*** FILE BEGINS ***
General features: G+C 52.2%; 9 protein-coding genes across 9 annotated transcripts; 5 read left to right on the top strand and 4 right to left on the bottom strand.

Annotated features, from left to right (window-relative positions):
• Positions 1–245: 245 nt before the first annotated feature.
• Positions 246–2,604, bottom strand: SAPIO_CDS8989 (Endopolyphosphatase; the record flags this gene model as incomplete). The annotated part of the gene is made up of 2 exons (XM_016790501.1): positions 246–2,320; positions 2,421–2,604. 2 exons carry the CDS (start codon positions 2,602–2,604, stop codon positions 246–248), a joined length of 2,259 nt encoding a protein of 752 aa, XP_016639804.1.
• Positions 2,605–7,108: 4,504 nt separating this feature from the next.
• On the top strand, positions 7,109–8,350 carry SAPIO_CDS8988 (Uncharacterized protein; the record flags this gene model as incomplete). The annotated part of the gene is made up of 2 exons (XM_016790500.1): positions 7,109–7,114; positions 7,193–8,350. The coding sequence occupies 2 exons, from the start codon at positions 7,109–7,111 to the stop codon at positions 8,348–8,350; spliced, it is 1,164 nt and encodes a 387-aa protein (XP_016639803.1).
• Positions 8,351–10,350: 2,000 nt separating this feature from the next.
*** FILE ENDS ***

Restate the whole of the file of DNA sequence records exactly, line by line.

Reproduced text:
General features: G+C 52.2%; 9 protein-coding genes across 9 annotated transcripts; 5 read left to right on the top strand and 4 right to left on the bottom strand.

Annotated features, from left to right (window-relative positions):
• Positions 1–245: 245 nt before the first annotated feature.
• Positions 246–2,604, bottom strand: SAPIO_CDS8989 (Endopolyphosphatase; the record flags this gene model as incomplete). The annotated part of the gene is made up of 2 exons (XM_016790501.1): positions 246–2,320; positions 2,421–2,604. 2 exons carry the CDS (start codon positions 2,602–2,604, stop codon positions 246–248), a joined length of 2,259 nt encoding a protein of 752 aa, XP_016639804.1.
• Positions 2,605–7,108: 4,504 nt separating this feature from the next.
• On the top strand, positions 7,109–8,350 carry SAPIO_CDS8988 (Uncharacterized protein; the record flags this gene model as incomplete). The annotated part of the gene is made up of 2 exons (XM_016790500.1): positions 7,109–7,114; positions 7,193–8,350. The coding sequence occupies 2 exons, from the start codon at positions 7,109–7,111 to the stop codon at positions 8,348–8,350; spliced, it is 1,164 nt and encodes a 387-aa protein (XP_016639803.1).
• Positions 8,351–10,350: 2,000 nt separating this feature from the next.